Disney film viewing, panel, and visit promote peaceful activism


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By Haley Costen
Staff Writer

On Monday, April 7, the College showed “Pray the Devil Back to Hell,” a film that chronicles the effort of Liberian women to end the civil war that tore the country apart until 2003.

The screening was in preparation for director Abigail Disney’s visit on Wednesday April 9.

Film professor Judy Richland,  student Breanna McDaniel, and producer Abigail Disney, at the April 9 visit.  (Photo by Shauna Deleon)

Film professor Judy Richland, student Breanna McDaniel, and producer Abigail Disney, at the April 9 visit. (Photo by Shauna Deleon)

Disney is Simmons’ Friars Leader-in-Residence. Her film depicts the struggle of united Muslim and Christian women who began donning white and protesting together for peace amongst the bloody fighting between warlords and the corrupt Charles Taylor Regime.

“Pray the Devil Back to Hell” showed thousands of women gathering peacefully to convince the warlords and Taylor to meet for peace talks in Ghana, and their attempts to protest and force action at the peace talks while explosions and violence reigned in Liberia.

The film continued to show the effort and the influence of the women on the United Nations even after the peace talks concluded and war in Liberia came to an end.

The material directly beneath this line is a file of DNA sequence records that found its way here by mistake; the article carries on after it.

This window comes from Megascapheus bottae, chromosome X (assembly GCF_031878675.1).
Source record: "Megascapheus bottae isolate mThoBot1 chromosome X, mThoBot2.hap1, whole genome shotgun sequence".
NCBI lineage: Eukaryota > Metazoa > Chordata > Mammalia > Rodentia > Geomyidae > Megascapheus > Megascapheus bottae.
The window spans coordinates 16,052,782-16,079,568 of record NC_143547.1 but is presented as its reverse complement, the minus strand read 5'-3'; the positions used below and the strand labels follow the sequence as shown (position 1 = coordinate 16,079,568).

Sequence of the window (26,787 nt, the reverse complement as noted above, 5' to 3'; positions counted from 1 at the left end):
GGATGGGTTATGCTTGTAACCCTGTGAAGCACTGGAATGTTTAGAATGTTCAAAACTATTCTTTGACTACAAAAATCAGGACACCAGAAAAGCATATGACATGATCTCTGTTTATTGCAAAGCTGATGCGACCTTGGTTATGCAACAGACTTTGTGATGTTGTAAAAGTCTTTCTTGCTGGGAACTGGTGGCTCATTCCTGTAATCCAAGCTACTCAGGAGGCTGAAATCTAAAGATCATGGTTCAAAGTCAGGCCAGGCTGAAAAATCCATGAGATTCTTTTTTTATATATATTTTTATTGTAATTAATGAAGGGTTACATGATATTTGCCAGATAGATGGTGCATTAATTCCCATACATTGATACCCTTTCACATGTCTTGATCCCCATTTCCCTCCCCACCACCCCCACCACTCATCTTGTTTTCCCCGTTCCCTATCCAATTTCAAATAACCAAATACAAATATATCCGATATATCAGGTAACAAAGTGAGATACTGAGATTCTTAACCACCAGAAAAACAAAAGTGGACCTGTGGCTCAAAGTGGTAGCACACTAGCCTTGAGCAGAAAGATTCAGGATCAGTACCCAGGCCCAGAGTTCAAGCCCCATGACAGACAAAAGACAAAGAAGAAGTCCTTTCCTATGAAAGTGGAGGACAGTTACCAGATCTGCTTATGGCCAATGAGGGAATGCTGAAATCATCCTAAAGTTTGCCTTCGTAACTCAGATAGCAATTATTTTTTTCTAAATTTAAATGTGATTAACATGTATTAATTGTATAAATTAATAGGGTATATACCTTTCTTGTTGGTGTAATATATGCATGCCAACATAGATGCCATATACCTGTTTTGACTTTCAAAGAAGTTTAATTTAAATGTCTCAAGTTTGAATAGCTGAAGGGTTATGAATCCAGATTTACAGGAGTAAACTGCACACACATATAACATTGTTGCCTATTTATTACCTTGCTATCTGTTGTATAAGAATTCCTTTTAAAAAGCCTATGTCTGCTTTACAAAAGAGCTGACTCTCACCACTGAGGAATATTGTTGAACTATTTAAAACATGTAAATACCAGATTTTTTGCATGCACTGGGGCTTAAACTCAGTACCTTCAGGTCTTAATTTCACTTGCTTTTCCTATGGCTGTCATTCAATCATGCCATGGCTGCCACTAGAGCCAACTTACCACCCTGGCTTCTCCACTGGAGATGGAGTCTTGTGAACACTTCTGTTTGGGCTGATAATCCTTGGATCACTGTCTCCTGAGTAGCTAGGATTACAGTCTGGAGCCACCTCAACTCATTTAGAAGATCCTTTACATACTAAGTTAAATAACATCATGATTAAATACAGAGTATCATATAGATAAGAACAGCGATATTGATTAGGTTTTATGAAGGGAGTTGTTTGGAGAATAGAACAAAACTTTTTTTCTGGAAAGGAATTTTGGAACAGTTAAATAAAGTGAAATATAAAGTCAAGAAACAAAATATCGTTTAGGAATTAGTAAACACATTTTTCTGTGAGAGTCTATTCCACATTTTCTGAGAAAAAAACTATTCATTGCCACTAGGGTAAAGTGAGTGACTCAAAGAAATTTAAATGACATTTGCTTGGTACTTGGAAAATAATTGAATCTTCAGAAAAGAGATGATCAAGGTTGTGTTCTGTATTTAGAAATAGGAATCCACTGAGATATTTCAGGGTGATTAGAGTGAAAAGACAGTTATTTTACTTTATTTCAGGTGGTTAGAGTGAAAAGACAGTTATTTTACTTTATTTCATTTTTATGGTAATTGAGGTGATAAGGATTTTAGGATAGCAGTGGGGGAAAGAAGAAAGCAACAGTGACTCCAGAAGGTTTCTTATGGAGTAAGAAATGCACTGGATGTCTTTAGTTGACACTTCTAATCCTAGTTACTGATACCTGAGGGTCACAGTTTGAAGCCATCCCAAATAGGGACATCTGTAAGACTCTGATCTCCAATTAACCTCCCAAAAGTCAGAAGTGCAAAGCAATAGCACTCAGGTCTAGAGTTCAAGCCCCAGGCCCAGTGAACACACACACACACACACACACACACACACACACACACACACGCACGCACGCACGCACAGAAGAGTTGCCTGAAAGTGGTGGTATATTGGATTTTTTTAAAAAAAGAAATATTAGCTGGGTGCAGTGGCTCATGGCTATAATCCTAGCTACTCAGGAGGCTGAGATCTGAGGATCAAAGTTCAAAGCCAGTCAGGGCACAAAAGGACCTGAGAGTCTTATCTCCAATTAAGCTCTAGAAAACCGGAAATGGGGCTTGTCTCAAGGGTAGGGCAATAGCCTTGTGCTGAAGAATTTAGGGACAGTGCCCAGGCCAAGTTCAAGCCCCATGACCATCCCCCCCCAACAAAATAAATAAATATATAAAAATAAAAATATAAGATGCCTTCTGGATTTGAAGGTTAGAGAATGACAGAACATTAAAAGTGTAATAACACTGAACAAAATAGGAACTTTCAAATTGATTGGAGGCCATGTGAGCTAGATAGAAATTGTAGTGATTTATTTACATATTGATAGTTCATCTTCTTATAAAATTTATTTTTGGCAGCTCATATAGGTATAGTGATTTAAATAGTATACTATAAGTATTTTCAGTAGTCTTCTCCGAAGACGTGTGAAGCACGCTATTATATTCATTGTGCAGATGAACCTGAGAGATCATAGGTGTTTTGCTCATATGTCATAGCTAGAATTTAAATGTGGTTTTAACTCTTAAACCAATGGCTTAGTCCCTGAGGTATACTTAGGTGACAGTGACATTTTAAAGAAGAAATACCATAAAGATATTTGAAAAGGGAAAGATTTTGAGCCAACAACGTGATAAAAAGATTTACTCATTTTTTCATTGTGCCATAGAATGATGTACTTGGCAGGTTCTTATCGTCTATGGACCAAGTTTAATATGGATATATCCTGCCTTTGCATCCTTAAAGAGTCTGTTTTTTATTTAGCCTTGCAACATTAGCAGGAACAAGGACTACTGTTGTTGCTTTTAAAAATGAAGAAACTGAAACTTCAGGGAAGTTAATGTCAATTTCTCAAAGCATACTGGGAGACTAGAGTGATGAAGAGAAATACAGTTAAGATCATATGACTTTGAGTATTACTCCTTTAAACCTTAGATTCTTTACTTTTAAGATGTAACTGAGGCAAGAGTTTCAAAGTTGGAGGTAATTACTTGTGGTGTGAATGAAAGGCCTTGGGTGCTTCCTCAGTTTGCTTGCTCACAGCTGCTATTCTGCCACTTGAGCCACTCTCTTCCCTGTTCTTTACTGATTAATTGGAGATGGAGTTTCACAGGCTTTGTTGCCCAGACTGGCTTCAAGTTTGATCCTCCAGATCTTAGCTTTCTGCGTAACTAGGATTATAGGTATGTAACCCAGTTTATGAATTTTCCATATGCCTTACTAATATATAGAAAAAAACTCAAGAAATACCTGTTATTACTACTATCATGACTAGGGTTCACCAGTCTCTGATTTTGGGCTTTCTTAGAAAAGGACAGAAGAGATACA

A discussion about the film and the state of Liberia led by several panelists with questions from Senior Lecturer Judith Richland and members of the audience followed the showing.

The panel included Benjamin Cole, Assistant Professor of Political Science and International Relations; Makeda Kamara, associate professor of practice of nursing and international consultant on reproductive justice, birth, and women’s wellness; Dan Honig, Harvard public policy PhD candidate and former aid to successive Ministers of Finance in Liberia; and Benjamin J. Spatz, Tufts University international relations PhD andidate and current Arms Expert on the United Nations Panel of Experts on Liberia.

The panelists discussed female oppression as part of a social system, the role of the United States in the Liberian civil war, and the importance of not being a bystander.